DON’T FIGHT THE HOME INSPECTION

Question: We are selling our house and have just received an offer to purchase. The offer contains a contingency for the buyer to obtain a home inspection report.

The buyer is asking for a general inspection contingency, but our real estate broker is advising us to use the specific inspection contingency. Can you explain the difference and give us some assistance?

Answer: In my opinion, it is imperative for a homebuyer to obtain a home inspection after the contract for sale is signed by all parties. Buyers often purchase real estate based on emotions rather than facts, and a good home inspection is important to satisfy the purchaser that the property is substantially in sound condition.

A buyer should always include in a sales contract a contingency to the effect that the contract is contingent on the purchaser obtaining, at purchaser’s expense, a satisfactory home inspection within three or five business days after the real estate contract is ratified.

Sellers may think, at first blush, that an inspection is not in their best interests. However, if the seller stops and thinks about it for a moment, it becomes very clear that even from the seller’s point of view, it is advisable to let the buyers have a short contingency to back out of the contract if they are not satisfied with the condition of the house.

I would rather have a purchaser back away early in the process than wait until the very last minute and raise all sorts of problems and concerns on the day of settlement.

Of equal importance, if the purchaser has obtained a satisfactory home inspection report, that same purchaser will be hard-pressed to raise issues about the condition of the house on the day of settlement — or even later. Often, I have heard sellers tell buyers “you removed the home inspection contingency, and if you have a problem with our house, look to your own home inspector.”

As you have indicated, there are two basic inspection contingency forms used in the Washington metropolitan area — both of which are equally applicable for all real estate transactions. The first is known as a general contingency, which gives the buyers the absolute right to back out, if, for any reason whatsoever, they are dissatisfied with the inspection report. In practical terms, however, buyers often tell sellers that the contingency will be removed if the seller makes certain repairs.

The other contingency is known as the “specific contingency,” which works likes this: After the buyer has completed the inspection, the buyer must submit a list of items to be repaired or corrected to the seller. The seller has three days to advise the buyer whether they will do any or all of the items on the list. The buyer then has one additional day after receiving the seller’s response in which to determine whether to buy the property or to declare the contract null and void.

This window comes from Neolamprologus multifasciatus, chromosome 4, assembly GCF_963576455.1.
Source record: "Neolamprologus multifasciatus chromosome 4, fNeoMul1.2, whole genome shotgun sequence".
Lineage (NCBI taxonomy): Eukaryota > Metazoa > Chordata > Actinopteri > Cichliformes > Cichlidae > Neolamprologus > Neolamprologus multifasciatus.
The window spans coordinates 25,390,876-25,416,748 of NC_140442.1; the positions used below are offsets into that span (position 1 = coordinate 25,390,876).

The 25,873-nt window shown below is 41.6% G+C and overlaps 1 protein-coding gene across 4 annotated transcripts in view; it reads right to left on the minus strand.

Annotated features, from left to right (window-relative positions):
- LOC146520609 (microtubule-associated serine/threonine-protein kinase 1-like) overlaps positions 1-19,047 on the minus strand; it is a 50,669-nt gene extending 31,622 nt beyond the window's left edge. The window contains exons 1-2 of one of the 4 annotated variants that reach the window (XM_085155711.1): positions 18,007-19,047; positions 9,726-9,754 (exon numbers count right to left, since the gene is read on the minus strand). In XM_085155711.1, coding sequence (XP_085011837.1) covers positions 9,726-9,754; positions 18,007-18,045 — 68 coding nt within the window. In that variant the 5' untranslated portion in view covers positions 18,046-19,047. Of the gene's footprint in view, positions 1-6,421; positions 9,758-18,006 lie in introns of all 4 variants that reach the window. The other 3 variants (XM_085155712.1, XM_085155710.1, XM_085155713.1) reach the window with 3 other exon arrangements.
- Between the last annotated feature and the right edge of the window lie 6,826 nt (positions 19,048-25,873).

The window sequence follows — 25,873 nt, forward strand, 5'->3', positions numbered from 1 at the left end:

Obviously, from a buyer’s point of view, the general contingency is much preferred. Basically, the buyer can walk away from the house for any reason whatsoever. On the other hand, the specific contingency is clearly much better for the seller, since it narrows down the issues, and gives the seller the opportunity to correct certain defects, rather than lose the buyer.

Needless to say, from your point of view as the seller, the specific contingency is in your best interests. However, from a psychological and a marketing point of view, if the buyers are demanding the general contingency, they might be suspect as to why you are insisting on the specific contingency. Keep in mind, your buyer does not know the house at all, and if they feel you are trying to hide something from them, they may become very hesitant to go forward with the purchase of your property.

My own suggestion is to rely on your real estate broker’s advice in this case. If your broker truly believes the buyer will not sign a contract without the general inspection contingency, then clearly you should use that form. On the other hand, if your broker does not believe the buyer really cares, then the specific contingency should be included in your sales contract.

You have indicated, however, that there is no time limitation on the contingency. This is not acceptable. If you do not have any time limitation, then the buyer literally can back away from the sale on the date of settlement by producing an inspection report that is unsatisfactory. You should limit the inspection contingency to a period not to exceed three or five days after the sales contract is signed.

You should also insist, however, as a seller, to obtain a copy of the entire inspection report, whether or not the buyer raises any objections based on that report. After all, if the buyer raises problems later at the settlement table — or even months after taking title, it would be very helpful to have a copy of that report in your possession.

 

Source:  http://realtytimes.com/consumeradvice/sellersadvice1/item/37711-20150825-dont-fight-the-home-inspection

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